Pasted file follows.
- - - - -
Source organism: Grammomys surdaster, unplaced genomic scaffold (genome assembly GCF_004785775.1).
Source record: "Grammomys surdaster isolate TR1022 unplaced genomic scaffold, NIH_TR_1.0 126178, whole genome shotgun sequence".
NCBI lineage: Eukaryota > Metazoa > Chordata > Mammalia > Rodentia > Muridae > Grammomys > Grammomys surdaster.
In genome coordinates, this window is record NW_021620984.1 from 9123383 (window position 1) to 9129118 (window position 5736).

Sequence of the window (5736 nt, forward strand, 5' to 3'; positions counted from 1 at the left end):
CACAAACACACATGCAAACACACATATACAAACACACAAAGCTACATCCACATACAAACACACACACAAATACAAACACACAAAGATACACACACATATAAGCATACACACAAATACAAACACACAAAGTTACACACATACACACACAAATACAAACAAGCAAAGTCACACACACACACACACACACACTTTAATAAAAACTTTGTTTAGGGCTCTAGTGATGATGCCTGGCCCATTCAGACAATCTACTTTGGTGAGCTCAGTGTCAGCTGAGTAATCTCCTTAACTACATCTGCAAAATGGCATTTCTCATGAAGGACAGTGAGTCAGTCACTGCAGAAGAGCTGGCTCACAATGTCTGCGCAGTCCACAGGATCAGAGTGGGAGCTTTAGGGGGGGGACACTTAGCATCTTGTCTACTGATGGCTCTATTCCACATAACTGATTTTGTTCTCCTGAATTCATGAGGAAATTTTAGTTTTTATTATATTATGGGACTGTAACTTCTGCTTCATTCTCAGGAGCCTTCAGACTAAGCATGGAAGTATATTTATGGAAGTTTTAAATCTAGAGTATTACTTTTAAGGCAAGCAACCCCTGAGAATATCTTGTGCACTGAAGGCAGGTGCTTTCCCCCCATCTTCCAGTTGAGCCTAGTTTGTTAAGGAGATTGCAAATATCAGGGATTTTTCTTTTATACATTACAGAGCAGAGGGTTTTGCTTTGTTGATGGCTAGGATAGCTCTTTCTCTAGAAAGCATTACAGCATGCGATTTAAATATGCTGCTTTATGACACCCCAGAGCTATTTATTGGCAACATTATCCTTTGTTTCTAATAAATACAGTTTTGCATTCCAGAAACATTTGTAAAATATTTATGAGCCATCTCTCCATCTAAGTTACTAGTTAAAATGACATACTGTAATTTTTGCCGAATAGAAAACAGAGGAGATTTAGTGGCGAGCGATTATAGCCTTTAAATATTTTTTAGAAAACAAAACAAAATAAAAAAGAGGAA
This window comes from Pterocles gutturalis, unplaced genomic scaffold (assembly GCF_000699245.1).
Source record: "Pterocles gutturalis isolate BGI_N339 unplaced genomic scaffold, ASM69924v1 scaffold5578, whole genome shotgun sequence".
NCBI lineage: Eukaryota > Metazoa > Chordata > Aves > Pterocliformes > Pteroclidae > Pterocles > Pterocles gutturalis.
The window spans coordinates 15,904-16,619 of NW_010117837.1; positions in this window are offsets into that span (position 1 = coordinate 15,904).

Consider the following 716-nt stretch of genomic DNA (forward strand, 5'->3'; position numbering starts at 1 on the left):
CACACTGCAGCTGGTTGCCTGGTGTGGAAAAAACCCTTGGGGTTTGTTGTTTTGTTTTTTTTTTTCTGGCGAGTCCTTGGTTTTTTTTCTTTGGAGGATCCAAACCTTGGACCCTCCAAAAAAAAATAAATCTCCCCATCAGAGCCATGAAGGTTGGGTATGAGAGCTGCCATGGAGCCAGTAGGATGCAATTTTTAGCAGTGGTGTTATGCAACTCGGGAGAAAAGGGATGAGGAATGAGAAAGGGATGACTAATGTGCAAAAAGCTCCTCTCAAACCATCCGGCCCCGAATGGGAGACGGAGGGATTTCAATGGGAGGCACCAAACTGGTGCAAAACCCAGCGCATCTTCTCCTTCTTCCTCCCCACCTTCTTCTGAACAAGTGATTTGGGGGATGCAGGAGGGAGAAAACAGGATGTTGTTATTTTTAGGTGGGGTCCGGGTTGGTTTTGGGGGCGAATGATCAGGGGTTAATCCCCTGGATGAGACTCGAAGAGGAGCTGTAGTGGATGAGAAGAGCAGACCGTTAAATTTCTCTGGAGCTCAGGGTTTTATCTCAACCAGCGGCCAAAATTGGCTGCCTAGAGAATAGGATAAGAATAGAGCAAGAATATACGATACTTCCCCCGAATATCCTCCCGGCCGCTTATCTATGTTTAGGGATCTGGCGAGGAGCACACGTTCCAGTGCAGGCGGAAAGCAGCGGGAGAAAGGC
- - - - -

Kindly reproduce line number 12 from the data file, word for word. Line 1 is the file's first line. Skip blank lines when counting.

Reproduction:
CACACTGCAGCTGGTTGCCTGGTGTGGAAAAAACCCTTGGGGTTTGTTGTTTTGTTTTTTTTTTTCTGGCGAGTCCTTGGTTTTTTTTCTTTGGAGGATCCAAACCTTGGACCCTCCAAAAAAAAATAAATCTCCCCATCAGAGCCATGAAGGTTGGGTATGAGAGCTGCCATGGAGCCAGTAGGATGCAATTTTTAGCAGTGGTGTTATGCAACTCGGGAGAAAAGGGATGAGGAATGAGAAAGGGATGACTAATGTGCAAAAAGCTCCTCTCAAACCATCCGGCCCCGAATGGGAGACGGAGGGATTTCAATGGGAGGCACCAAACTGGTGCAAAACCCAGCGCATCTTCTCCTTCTTCCTCCCCACCTTCTTCTGAACAAGTGATTTGGGGGATGCAGGAGGGAGAAAACAGGATGTTGTTATTTTTAGGTGGGGTCCGGGTTGGTTTTGGGGGCGAATGATCAGGGGTTAATCCCCTGGATGAGACTCGAAGAGGAGCTGTAGTGGATGAGAAGAGCAGACCGTTAAATTTCTCTGGAGCTCAGGGTTTTATCTCAACCAGCGGCCAAAATTGGCTGCCTAGAGAATAGGATAAGAATAGAGCAAGAATATACGATACTTCCCCCGAATATCCTCCCGGCCGCTTATCTATGTTTAGGGATCTGGCGAGGAGCACACGTTCCAGTGCAGGCGGAAAGCAGCGGGAGAAAGGC